CATEGORIES Soundtracks
I'm not going to call anyone out by name (that's next sentence), but for many movies, the soundtrack functions more like a quick cash-grab afterthought than an integral piece in the cohesive whole of the film. For every film like 'The Dark Knight,' whose eerie, ominous score by Hans Zimmer perfectly complemented Christopher Nolan's tone, there's 'Watchmen,' whose soundtrack included classic, yet ubiquitous and obvious choices like Dylan's 'Times They Are A-Changin'' and Hendrix's version of 'All Along The Watchtower.' Don't get me wrong: I love Bobby D and Jimi as much as anyone, but in the context of the film, it felt lazy and haphazardly thrown together.

So it was with more than slight trepidation that we checked out the soundtrack to 'Repo Men,' Miguel Sapochnik's new sci-fi film about men who repossess organs from those who can't pay the bills (Not related to Alex Cox's 1984 cult classic 'Repo Man,' whose punk- and hardcore-filled soundtrack is a classic, but I digress.) And damn if it isn't one of the best compilations we've heard in a while. I'm not going to call anyone out by name (that's next sentence), but for many movies, the soundtrack functions more like a quick cash-grab afterthought than an integral piece in the cohesive whole of the film. For every film like 'The Dark Knight,' whose eerie, ominous score by Hans Zimmer perfectly complemented Christopher Nolan's tone, there's 'Watchmen,' whose soundtrack included classic, yet ubiquitous and obvious choices like Dylan's 'Times They Are A-Changin'' and Hendrix's version of 'All Along The Watchtower.' Don't get me wrong: I love Bobby D and Jimi as much as anyone, but in the context of the film, it felt lazy and haphazardly thrown together.

So it was with more than slight trepidation that we checked out the soundtrack to 'Repo Men,' Miguel Sapochnik's new sci-fi film about men who repossess organs from those who can't pay the bills (Not related to Alex Cox's 1984 cult classic 'Repo Man,' whose punk- and hardcore-filled soundtrack is a classic, but I digress.) And damn if it isn't one of the best compilations we've heard in a while.

Opening with the Latin mambo swing of Rosemary Clooney's 1960 cover of 'Sway,' the soundtrack deftly genre-hops from reggae (Toots and the Maytals' '54-46 Was My Number') to hip-hop (The Prodigy remix of Method Man's 'Release Yo Delf') to fractured bluesy singer-songwriter (Beck's 'Nausea') to torch jazz (Nina Simone's 'Feeling Good'), eschewing the obvious (with the exception of Moloko's 'Sing it Back,' heard in every Starbucks, lounge and cafe for the past 10 years) for underrated but equally brilliant selections.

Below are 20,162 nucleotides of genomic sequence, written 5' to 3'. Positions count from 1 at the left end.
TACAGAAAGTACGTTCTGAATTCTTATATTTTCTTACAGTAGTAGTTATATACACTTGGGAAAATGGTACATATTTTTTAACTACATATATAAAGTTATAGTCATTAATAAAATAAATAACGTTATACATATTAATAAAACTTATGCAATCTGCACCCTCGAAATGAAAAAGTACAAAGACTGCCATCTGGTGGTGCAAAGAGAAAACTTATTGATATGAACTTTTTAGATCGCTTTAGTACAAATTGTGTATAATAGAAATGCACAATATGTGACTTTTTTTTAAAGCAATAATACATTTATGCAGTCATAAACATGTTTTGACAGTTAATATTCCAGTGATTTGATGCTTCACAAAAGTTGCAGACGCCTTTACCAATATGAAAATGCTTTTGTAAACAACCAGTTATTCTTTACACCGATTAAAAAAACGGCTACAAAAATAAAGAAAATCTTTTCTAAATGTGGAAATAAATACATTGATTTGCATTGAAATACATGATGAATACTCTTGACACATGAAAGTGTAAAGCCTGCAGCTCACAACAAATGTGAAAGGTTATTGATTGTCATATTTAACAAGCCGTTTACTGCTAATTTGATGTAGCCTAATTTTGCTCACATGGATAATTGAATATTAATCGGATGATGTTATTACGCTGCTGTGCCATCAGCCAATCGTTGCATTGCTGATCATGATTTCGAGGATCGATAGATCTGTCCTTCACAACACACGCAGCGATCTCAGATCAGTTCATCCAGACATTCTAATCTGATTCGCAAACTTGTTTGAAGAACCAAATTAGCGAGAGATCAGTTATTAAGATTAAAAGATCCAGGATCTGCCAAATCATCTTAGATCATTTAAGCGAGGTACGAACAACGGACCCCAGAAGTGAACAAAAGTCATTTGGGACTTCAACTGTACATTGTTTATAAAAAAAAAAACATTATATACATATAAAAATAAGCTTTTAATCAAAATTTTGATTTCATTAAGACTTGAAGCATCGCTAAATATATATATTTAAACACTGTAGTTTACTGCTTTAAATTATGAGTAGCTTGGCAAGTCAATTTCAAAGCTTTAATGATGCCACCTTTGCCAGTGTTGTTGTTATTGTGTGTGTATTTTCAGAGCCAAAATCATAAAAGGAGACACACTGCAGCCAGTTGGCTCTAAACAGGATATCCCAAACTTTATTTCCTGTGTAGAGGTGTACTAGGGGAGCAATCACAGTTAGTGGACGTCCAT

While most of the soundtrack contains previously released material, Dave Stewart (Eurythmics) does his best Bowie impression on 'Love Lines,' a dark, crescendoing piece of orchestral rock that David Lynch could've put on the 'Lost Highway' soundtrack. Elsewhere, RZA tweaks William Bell's 'Every Day Will Be Like A Holiday' (also found on the soundtrack), retaining the original's soulful vibe (Sapochnik and star Jude Law are both admitted Stax Records fans) but adding his unique hip-hop interpretation to the mix.

So cheers to Sapochnik and the Music Supervisor of 'Repo Men.' Sure, your movie may only have a 22% rating on Rotten Tomatoes, but you re-introduced some forgotten classics to the conversation. Keep your heads up, guys.

Full Track Listing:
1. 'Sway' - Rosemary Clooney
2. 'Release Yo' Delf' - Method Man (Prodigy Remix)
3. '54-46 Was My Number' - Toots and the Maytals
4. 'Every Day Will Be Like A Holiday' - William Bell
5. 'Feeling Good' - Nina Simone
6. 'Sing It Back' - Moloko
7. 'Nausea' - Beck
8. 'Burn My Shadow' - UNKLE
9. 'Love Lines' - Dave Stewart
10. 'Every Day Will Be Like A Holiday' - William Bell (RZA Remix)
11. 'Dream A Little Dream Of Me' - The Mama And The Papas
12. 'Repo Mambo' - Marco Beltrami

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